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What is an integer?   { ... -3, -2, -1, 0, 1, 2, 3, ... }

Integers are the whole numbers, negative whole numbers, and zero. For example, 43434235, 28, 2, 0, -28, and -3030 are integers, but numbers like 1/2, 4.00032, 2.5, Pi, and -9.90 are not. We can say that an integer is in the set: {...3,-2,-1,0,1,2,3,...} (the three dots mean you keep going in both directions.)

It is often useful to think of the integers as points along a 'number line', like this:

Note that zero is neither positive nor negative.

About integers

The terms even and odd only apply to integers; 2.5 is neither even nor odd. Zero, on the other hand, is even since it is 2 times some integer: it's 2 times 0. To check whether a number is odd, see whether it's one more than some even number: 7 is odd since it's one more than 6, which is even.

Another way to say this is that zero is even since it can be written in the form 2*n, where n is an integer. Odd numbers can be written in the form 2*n + 1. Again, this lets us talk about whether negative numbers are even and odd: -9 is odd since it's one more than -10, which is even.

Every positive integer can be factored into the product of prime numbers, and there's only one way to do it for every number. For instance, 280 = 2x2x2x5x7, and there's only one way to factor 280 into prime numbers. This is an important theorem: the Fundamental Theorem of Arithmetic. See Notes and Literature on Prime Numbers from Understanding Mathematics by Peter Alfeld, and the Largest Known Primes page.

Most mathematicians, at least when they're talking to each other, use Z to refer to the set of integers. In German the word "zahlen" means "to count" and "Zahl" means "number." Mathematicians also use the letter N to talk about the set of positive integers, in other words the set {1,2,3,4,5,6, ...}.

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Rational Numbers     5/1, 1/2, 1.75, -97/3 ...

A rational number is any number that can be written as a ratio of two integers (hence the name!). In other words, a number is rational if we can write it as a fraction where the numerator and denominator are both integers.

The term "rational" comes from the word "ratio," because the rational numbers are the ones that can be written in the ratio form p/q where p and q are integers. Irrational, then, just means all the numbers that aren't rational.

Every integer is a rational number, since each integer n can be written in the form n/1. For example 5 = 5/1 and thus 5 is a rational number. However, numbers like 1/2, 45454737/2424242, and -3/7 are also rational, since they are fractions whose numerator and denominator are integers.

So the set of all rational numbers will contain the numbers 4/5, -8, 1.75 (which is 7/4), -97/3, and so on.

Is .999 repeating a rational number? Well, a number is rational if it can be written as A/B (A over B): .3 = 3/10 and .55555..... = 5/9, so these are both rational numbers. Now look at .99999999..... which is equal to 9/9 = 1. We have just written down 1 and .9999999 in the form A/B where A and B are both 9, so 1 and .9999999 are both rational numbers. In fact all repeating decimals like .575757575757... , all integers like 46, and all finite decimals like .472 are rational.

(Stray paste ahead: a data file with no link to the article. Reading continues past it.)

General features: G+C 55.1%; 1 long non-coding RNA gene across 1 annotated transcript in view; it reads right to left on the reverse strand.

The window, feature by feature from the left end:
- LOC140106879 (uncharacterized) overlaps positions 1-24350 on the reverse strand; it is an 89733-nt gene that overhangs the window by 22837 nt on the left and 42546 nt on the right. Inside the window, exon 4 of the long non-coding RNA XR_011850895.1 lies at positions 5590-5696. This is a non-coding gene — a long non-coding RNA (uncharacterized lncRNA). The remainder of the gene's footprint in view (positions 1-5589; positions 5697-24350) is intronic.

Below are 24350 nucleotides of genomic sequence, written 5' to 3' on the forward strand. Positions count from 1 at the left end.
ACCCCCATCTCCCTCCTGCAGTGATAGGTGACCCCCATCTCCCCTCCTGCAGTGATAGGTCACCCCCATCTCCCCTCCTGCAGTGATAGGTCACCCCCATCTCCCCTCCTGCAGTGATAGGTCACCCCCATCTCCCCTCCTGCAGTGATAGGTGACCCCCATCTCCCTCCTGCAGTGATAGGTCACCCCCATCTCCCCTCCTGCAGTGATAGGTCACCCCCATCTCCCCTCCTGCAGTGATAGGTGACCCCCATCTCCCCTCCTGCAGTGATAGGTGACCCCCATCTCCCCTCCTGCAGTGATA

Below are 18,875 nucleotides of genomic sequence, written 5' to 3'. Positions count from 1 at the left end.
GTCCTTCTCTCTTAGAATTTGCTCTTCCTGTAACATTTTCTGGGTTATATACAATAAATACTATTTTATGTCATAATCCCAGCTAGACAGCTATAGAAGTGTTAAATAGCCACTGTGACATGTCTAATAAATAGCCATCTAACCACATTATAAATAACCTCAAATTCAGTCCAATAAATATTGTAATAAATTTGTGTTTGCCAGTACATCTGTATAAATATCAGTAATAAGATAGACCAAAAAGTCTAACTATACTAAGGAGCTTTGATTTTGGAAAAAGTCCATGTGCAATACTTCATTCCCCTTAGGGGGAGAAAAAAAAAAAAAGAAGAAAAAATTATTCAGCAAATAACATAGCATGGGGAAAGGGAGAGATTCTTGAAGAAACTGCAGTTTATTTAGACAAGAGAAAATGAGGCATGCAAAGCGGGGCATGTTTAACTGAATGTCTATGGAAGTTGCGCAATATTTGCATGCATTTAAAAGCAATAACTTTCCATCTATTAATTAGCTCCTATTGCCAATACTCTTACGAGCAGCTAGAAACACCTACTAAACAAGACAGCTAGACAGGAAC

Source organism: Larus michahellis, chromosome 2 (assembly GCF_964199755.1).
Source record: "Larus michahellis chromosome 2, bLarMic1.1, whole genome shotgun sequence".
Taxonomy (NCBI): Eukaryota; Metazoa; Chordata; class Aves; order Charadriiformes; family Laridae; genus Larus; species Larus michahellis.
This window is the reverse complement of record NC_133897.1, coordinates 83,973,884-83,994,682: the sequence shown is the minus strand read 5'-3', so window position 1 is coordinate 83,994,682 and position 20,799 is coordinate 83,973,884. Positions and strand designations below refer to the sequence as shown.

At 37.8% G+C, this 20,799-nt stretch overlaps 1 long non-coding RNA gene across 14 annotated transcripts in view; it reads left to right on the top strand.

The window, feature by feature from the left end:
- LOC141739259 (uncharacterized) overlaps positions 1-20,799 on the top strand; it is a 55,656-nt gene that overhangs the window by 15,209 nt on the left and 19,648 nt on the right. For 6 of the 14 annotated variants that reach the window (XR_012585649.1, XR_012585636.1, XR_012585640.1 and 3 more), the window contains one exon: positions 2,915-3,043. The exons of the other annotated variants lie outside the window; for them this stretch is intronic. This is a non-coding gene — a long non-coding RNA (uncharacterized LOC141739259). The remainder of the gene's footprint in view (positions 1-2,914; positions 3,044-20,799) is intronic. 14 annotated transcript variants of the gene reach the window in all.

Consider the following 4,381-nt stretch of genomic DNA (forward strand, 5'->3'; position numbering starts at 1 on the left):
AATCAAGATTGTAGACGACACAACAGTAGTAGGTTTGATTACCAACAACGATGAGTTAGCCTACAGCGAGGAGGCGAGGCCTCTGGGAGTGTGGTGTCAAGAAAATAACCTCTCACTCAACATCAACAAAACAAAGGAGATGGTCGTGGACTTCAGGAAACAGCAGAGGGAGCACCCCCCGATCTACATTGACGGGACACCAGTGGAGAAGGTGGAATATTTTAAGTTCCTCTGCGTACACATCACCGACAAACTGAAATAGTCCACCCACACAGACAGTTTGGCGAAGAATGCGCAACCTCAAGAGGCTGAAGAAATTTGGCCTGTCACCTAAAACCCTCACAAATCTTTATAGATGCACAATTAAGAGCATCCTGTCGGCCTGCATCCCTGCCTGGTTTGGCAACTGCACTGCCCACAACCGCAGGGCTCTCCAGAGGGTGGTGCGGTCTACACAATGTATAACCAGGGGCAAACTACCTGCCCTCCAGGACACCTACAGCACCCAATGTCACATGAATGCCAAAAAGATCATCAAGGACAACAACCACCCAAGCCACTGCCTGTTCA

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Irrational Numbers     sqrt(2), pi, e, the Golden Ratio ...

Irrational numbers are numbers that can be written as decimals but not as fractions.

An irrational number is any real number that is not rational. By real number we mean, loosely, a number that we can conceive of in this world, one with no square roots of negative numbers (such a number is called complex.)

A real number is a number that is somewhere on a number line, so any number on a number line that isn't a rational number is irrational. The square root of 2 is an irrational number because it can't be written as a ratio of two integers.

Other irrational numbers include the square root of 3, the square root of 5, pi, e, and the golden ratio. (For more information about pi and e, see Pi = 3.14159... and E = 2.71828..., also from the Dr. Math FAQ.)

Pi is an irrational number because it cannot be expressed as a ratio (fraction) of two integers: it has no exact decimal equivalent, although 3.1415926 is good enough for many applications. The square root of 2 is another irrational number that cannot be written as a fraction.

In mathematics, a name can be used with a very precise meaning that may have little to do with the meaning of the English word. ("Irrational" numbers are NOT numbers that can't argue logically!)

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More information can be found by searching the Dr. Math archives or the Math Forum site for "integer" or "rational" or "irrational" (just the word, not the quotes).

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